Germany: Trade balance narrows in September; exports and imports recover
November 9, 2015
The seasonally- and calendar-adjusted trade surplus narrowed from EUR 19.7 billion in August to EUR 19.4 billion in September, marking the lowest reading in 10 months. The trade surplus declined over the previous month as imports grew at a faster pace than exports. Exports rose a seasonally-adjusted 2.6% over the previous month, which marked the fastest expansion in nine months and a recovery from August’s sizable 5.2% drop. Meanwhile, imports recorded the fastest expansion in a year and increased 3.6% in September, which contrasted August’s large 3.2% contraction.
Compared to the same month last year, exports gained 4.4% in September, which was down from August’s 5.9% growth. Imports’ growth decelerated from August’s 4.5% to 3.9% in September. The 12-month sum of exports to September grew 6.5% over the same period last year and the 12-month trade surplus totaled EUR 245.0 billion, reaching yet another all-time high.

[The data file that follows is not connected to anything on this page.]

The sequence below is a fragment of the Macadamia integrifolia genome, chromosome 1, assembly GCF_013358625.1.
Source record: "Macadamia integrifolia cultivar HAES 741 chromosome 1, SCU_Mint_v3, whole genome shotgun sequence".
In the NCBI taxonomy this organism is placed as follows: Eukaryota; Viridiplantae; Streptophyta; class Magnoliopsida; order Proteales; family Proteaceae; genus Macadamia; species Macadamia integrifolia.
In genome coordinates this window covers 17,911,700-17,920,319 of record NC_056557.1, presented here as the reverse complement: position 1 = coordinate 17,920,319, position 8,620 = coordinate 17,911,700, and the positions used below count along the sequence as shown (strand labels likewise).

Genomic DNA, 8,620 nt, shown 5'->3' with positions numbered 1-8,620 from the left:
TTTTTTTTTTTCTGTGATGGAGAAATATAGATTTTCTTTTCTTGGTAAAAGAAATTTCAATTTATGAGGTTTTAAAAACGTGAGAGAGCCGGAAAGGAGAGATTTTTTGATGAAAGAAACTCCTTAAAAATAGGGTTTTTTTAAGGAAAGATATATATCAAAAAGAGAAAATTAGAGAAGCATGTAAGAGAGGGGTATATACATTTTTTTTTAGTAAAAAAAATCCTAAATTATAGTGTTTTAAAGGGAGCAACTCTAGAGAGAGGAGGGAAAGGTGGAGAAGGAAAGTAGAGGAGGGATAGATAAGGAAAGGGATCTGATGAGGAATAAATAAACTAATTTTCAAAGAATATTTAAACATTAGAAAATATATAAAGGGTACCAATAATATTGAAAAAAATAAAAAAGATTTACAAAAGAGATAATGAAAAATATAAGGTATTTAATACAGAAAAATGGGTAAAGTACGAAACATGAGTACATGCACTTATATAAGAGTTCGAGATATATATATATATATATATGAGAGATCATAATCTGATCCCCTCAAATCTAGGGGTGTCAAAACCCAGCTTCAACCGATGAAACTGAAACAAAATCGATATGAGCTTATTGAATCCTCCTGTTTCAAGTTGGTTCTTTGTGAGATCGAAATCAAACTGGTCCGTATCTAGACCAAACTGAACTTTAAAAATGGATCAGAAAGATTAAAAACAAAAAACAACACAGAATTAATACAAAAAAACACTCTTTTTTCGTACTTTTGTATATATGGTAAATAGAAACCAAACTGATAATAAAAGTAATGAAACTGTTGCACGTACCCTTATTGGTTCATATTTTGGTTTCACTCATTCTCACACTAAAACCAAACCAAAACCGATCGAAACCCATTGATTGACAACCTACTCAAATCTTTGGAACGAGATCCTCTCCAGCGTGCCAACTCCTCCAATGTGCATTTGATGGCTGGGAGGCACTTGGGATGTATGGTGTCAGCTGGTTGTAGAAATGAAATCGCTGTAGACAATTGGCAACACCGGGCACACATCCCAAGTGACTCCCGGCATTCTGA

In a recent statement, the Federation of German Wholesale, Foreign Trade and Services (BGA) commented that September’s reading confirms that German foreign trade is at record levels and that EU countries continue to be Germany’s most important trading partners. At the same time, the BGA cautioned that a cooldown of the global economy is likely in the medium and long term and that demand for Germany exports will slow, particularly from the BRIC countries. In addition to this, the BGA noted that some temporary tailwinds for German foreign trade, such as a weak euro and low commodity prices, are expected to fade eventually.